They takes place over one weekend during which J’s sister Lauren (Nicole Coffineau) and her Iranian boyfriend Araz (Koohyar Hosseini) come to stay at the house with J while their parents are away. Lauren is an artist, and she tells J about her various artist residencies and, more potently, the frivolity her and J’s parents assume of her profession. There is also Lauren and Araz’s impending marriage, complicated by the decision Araz has to make: whether to stay in the U.S. with Lauren or return to Iran to be with his family. Over the weekend J’s own internal struggle is a constant hum beneath these intertwined plots, bubbling up from time to time to take priority. In this we see that the film is not merely J’s coming-of-age story but a complex web of questions about identity, with J’s gender identity panning out alongside Araz’s identity as an Iranian in America, and Lauren’s forging of an identity as an artist. …
Y Tu Mamá También is the first phrase I learnt in Spanish. Growing up in Australia we didn’t have much need for the language so it’s not really taught in schools. I studied Indonesian in high school which was sooooo useful! lol. I learnt the phrase Y Tu Mamá También because it’s the title of the 2001 Alfonso Cuarón film that is screening tonight in Brooklyn at the Alamo Drafthouse. When it was released 17 years ago it not only launched the careers of its director and its stars Diego Luna and Gael Garcia Bernal, but it was also the highest box office opening in Mexican cinema history at the time. And it did that by only making $2.2 million it’s opening weekend. “The film tells a coming-of-age story about two teenage boys who take a road trip with a woman in her late twenties. The film is part of the road movie genre, set in 1999 against the backdrop of the political and economic realities of present-day Mexico, specifically at the end of the uninterrupted 71-year line of Mexican presidents from the Institutional Revolutionary Party and the rise of the opposition led by Vicente Fox.” It is a very sexy, gritty and engrossing film with a rather queer twist ending. You can see it tonight (May 2) at 6:30pm with a Mexican-inspired menu created by the Drafthouse executive chef Ronnie New, with drink pairings from their beverage director Vincent Favella. This is a much better way to celebrate Mexico than partaking in the upcoming Cinco De Mayo nonsense. A disfrutar!
A new romantic short film about nostalgia and memory
My introduction to NYC-based artist Marcelo Gutierrez was last spring. I had just moved to New York and one of my first GAYLETTER assignments was to chat with him about his previous film, Tender Roses for Tough Climates. Its kaleidoscopic visuals stood out to me as well as the degree to which Marcelo holds his craft, which includes make-up, directing, writing and cinematography. In the year separating then and now, Marcelo has finished his latest project, another short film called Hiraeth.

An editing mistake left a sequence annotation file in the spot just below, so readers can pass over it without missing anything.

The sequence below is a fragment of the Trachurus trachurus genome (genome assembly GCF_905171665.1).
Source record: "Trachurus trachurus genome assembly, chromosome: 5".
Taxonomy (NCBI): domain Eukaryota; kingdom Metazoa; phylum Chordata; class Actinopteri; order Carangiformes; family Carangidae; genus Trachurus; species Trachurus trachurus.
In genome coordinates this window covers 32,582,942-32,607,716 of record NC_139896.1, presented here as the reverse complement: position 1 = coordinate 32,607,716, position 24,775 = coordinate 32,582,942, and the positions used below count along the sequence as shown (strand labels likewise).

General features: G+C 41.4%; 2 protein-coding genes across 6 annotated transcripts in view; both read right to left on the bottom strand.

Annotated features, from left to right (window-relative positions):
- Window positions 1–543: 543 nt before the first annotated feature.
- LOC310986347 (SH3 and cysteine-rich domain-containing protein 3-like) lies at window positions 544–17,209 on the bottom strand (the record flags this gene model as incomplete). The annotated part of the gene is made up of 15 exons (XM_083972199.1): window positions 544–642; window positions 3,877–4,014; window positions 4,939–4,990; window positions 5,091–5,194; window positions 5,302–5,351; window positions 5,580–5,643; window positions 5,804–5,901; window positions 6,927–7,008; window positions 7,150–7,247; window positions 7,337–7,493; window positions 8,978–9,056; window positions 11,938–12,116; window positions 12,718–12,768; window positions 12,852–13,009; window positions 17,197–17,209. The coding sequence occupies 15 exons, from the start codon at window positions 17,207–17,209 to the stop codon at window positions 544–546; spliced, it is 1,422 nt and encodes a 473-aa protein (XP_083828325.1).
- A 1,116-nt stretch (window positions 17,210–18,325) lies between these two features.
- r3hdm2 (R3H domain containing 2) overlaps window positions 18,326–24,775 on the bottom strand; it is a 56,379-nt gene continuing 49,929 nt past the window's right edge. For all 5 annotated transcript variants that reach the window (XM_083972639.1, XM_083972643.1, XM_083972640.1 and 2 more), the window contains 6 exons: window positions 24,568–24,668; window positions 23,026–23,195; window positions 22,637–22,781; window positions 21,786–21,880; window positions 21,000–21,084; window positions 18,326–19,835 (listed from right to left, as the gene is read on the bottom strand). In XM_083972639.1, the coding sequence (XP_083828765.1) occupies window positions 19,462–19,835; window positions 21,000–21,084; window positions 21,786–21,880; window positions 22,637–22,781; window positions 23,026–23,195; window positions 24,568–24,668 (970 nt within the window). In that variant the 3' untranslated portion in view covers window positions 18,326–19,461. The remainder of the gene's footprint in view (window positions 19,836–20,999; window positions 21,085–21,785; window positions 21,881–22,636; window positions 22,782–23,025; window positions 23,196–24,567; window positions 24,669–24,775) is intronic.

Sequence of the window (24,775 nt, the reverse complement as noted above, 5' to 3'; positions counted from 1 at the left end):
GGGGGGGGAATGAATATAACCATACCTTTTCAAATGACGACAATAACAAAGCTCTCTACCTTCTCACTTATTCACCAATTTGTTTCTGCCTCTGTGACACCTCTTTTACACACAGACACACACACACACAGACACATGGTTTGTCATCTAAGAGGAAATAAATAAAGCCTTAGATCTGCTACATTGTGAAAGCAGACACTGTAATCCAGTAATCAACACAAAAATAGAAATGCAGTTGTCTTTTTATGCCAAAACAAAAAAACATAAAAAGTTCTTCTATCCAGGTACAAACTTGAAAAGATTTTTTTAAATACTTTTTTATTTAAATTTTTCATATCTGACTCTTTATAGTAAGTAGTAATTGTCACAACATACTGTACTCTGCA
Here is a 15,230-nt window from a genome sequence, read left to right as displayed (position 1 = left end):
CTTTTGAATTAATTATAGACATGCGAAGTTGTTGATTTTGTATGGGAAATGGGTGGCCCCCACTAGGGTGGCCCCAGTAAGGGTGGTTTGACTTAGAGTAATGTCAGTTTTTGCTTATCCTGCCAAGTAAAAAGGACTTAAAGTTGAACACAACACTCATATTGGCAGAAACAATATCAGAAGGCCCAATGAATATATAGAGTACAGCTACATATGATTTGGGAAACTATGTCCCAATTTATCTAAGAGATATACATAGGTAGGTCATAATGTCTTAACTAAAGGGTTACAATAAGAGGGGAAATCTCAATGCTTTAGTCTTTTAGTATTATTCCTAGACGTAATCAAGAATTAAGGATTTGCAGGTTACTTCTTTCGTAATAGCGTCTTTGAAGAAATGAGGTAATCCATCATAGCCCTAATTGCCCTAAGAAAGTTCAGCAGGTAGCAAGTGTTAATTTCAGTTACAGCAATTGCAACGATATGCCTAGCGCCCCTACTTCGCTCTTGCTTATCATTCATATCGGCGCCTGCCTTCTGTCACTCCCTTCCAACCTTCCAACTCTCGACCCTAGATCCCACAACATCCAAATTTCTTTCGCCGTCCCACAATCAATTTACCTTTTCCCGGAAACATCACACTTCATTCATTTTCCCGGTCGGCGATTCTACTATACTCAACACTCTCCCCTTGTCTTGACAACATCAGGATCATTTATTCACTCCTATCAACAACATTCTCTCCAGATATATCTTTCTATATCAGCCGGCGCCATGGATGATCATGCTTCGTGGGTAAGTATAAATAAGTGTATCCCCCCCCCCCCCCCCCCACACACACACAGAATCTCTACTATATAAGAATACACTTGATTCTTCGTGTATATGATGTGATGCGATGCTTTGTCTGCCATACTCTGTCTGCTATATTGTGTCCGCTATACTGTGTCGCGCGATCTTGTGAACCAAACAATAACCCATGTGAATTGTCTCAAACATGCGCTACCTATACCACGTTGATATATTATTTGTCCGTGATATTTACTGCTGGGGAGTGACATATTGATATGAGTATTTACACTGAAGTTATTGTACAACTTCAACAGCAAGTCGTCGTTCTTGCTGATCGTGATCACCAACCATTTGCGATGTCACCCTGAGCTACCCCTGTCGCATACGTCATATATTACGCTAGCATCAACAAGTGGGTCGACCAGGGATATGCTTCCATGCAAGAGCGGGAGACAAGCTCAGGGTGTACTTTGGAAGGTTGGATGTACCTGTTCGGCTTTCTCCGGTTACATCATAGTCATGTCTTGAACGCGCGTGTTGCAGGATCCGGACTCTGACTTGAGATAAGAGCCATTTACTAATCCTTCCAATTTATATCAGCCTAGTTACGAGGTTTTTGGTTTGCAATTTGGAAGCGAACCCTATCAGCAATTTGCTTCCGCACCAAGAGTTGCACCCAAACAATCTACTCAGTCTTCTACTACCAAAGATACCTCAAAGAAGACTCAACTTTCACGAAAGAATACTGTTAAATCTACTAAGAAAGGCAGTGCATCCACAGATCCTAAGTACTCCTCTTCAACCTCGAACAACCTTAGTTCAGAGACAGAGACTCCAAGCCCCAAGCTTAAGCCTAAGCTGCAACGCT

“Hiraeth; (n.) a homesickness for a home to which you cannot return, a home which maybe never was; the nostalgia, the yearning, the grief for the lost places of your past.” So opens Marcelo’s latest, two years in the making. After this definition introduces us to the film, we get three things almost immediately. First, a bright but twisted twinkling original score by Brooklyn artist Liam Benzvi. Second, a subtle self-reference to his last film via a Titanic screenplay that, if you blink, you could miss. And lastly, an unpretentious bologna sandwich.
Hiraeth is a film rooted in the artist’s obsession with biographies, memories, and how they’re retold. Beyond the glitter, satin, warm pink hues, and letters written and recited, those roots are the essence of the film — memories and how they warp over time. It’s up to the viewer to decide if the character — played, written, and co-directed by Marcelo — is delusional or imaginative; if the memories are real, fictionalized, escapist, or puerile. …
Free of shame, funny as hell and the first of its kind.
LGBTQ-films are usually produced by indie-studios, and appeal to critics’ taste because of directors’ choices or actors’ portrayals. Because of the marginalized context, LGBTQ-narratives are a great lens for finer aesthetics. There aren’t any beautiful landscape shots in Love, Simon, and the camera doesn’t really linger in any scene, which makes the $17 million dollar 20th Century Fox production seem more like John Hughes‘ Sixteen Candles rather than Luca Guadagnino‘s Call Me By Your Name. Rather unconcerned with aesthetics in general, Love, Simon sets just one goal: Get the title character the love story he deserves.
At its core, the film is another big-budget teenage romance. Directed by Greg Berlanti and adapted from Becky Albertalli’s Simon vs. the Homo Sapiens’ Agenda, the film follows Simon Spier (the bucolic Nick Robinson) and his group of close friends in an affluent suburb of Atlanta. We begin with Simon discovering a Craigslist-like posting that results in emailing Blue, another closeted-student at Creekwood High School. Most gay men watching will revel in the glory of chasing anonymous men online considering some of us are doing just that every day, but Love, Simon isn’t caught up in the throes of subversive desire. It’s PG-13 realness. There isn’t any back-alley cruising; no quick cuts of naked, damp flesh. Simon only says “Fuck” once, and he’s really mad. He’s like Sam in A Cinderella Story — uninterested in eroticism but desperate for companionship. The film is 100 percent family friendly (as are most films that co-star Jennifer Garner) and that’s what makes it profound. …